Indonesia: The Bleak Outlook For The Banking Sector


Dr Ross H. McLeod

Indonesia's banking sector has changed enormously since 1997, with four of the large state banks merged into one, two of the largest private banks nationalised, two other large private banks and scores of others closed, and eight other private banks disappearing through forced merger. Huge amounts in non-performing loans have been transferred to the Indonesian Bank Restructuring Agency (IBRA), along with shares in numerous companies handed over by their owners in lieu of cash repayment of emergency loans to their banks from the central bank, turning IBRA into a giant state-owned holding company.

But despite all this, and despite recapitalisation of the surviving banks, the banking system is still making little or no contribution to economic recovery, because the bank restructuring program has been riddled with poor policy choices.

First, the authorities significantly reduced the minimum capital adequacy standard, despite the fact that the initial bank failures were mainly attributable to the already low pre-crisis standard. Now it is so low as to be almost meaningless.

Second, the government recapitalised banks by injecting bonds rather than cash. These have interest yields well below market levels, resulting in their true value being significantly less than their face value. Given the tiny capital requirement, this implies that banks supposedly recapitalised, in fact now have little or no capital.

Third, the concentration of bad loans and other assets in a single state-owned institution ignored the abysmal past performance of Indonesia's state-owned banks, pension funds and insurance companies. For decades these financial institutions have been irresistible flames to cronies of the politically powerful, and their abuse and mismanagement has caused untold losses to the public. IBRA has not been immune to outside pressure, nor is it completely free of the bureaucratic mentality that weighs heavily on other state enterprises. It has had little success pursuing defaulters in court or in divesting assets under its control.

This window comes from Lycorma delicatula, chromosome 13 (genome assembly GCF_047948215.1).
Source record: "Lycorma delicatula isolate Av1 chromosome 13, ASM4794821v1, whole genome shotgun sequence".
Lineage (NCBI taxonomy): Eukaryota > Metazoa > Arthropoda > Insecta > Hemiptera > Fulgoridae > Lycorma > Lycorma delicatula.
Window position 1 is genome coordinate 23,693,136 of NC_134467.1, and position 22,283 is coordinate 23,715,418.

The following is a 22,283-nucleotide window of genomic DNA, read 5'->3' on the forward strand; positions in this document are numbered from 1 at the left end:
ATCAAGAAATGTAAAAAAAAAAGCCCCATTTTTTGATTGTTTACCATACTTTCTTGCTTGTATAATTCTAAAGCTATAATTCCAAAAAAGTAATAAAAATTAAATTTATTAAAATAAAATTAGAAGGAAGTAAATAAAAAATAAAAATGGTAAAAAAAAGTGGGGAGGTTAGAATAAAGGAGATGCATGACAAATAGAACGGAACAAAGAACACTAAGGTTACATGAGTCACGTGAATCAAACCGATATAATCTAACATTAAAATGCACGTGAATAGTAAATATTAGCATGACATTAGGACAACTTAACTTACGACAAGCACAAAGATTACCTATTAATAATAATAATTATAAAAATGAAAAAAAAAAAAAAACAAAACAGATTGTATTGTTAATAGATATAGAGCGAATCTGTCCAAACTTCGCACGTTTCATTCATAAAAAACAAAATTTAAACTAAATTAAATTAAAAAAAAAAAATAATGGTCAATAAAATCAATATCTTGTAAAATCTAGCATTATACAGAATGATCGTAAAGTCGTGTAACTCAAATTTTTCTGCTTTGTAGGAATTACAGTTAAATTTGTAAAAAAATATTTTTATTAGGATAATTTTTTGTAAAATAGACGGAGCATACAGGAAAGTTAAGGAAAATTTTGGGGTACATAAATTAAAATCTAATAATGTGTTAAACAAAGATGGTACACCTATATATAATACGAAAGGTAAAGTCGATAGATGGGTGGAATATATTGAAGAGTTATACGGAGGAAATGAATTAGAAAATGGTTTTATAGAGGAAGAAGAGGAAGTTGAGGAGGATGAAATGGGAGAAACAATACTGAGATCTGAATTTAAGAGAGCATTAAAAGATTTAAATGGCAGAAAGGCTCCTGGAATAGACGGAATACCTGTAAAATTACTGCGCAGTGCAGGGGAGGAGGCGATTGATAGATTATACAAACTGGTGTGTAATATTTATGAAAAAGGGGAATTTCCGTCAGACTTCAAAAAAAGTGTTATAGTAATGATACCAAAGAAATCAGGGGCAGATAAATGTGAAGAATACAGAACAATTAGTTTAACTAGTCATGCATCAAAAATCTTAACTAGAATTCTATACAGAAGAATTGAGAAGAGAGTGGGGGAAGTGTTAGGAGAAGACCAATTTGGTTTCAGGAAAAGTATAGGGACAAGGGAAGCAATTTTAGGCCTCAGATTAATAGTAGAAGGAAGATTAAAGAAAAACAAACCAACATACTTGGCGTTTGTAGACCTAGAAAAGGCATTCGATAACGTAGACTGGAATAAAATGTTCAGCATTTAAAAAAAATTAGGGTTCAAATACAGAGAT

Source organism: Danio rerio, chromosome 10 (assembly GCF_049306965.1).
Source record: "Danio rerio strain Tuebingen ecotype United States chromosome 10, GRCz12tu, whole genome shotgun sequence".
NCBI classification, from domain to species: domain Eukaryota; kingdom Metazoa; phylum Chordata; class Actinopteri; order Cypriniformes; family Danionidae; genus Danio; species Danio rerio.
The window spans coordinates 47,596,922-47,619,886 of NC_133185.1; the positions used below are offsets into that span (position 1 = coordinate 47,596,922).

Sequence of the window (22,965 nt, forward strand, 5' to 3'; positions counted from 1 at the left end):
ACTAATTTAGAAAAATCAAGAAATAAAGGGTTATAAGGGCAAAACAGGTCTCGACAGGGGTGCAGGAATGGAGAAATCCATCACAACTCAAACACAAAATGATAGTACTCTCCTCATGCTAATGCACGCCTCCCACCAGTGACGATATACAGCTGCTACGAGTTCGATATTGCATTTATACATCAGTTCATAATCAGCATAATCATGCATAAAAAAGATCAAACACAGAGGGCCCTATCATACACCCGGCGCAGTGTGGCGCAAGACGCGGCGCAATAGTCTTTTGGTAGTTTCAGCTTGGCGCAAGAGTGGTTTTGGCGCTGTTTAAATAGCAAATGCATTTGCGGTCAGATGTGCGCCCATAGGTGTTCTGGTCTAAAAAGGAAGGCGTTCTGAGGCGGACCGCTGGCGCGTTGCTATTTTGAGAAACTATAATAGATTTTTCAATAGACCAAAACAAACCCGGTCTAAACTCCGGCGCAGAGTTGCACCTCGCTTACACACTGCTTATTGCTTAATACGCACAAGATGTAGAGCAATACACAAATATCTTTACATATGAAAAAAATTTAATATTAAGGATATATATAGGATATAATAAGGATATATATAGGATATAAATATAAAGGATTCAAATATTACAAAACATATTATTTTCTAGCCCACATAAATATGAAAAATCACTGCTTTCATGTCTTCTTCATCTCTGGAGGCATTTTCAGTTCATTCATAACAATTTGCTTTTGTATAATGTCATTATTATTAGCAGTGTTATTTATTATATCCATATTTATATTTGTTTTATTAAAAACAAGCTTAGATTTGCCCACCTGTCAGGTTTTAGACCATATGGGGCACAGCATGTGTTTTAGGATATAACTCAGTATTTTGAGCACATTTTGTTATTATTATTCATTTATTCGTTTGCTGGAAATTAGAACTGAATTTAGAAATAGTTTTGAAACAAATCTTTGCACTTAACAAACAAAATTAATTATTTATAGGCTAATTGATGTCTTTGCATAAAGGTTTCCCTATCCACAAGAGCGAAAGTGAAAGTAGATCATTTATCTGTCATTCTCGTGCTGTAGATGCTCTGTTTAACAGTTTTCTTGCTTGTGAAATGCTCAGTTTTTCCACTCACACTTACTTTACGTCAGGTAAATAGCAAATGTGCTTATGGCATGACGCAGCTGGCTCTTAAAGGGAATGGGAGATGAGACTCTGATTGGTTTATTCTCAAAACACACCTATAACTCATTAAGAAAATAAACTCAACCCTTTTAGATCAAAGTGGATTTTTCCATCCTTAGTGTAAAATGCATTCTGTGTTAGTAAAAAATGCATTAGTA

Fourth, the drive to merge troubled banks has been, and will continue to be, both unnecessary and counterproductive. It is the smaller banks, by and large, that have best weathered the crisis, and experience shows that mergers involving even two companies are typically fraught with great difficulty let alone multi-firm mergers.

But perhaps the major obstacle to banking recovery is lack of progress with legal system reform. Banks depend on properly functioning courts, without which there can be no confidence that loans will be repaid.

WATCHPOINT: Until the courts are reformed, the future of Indonesian banking is bleak.


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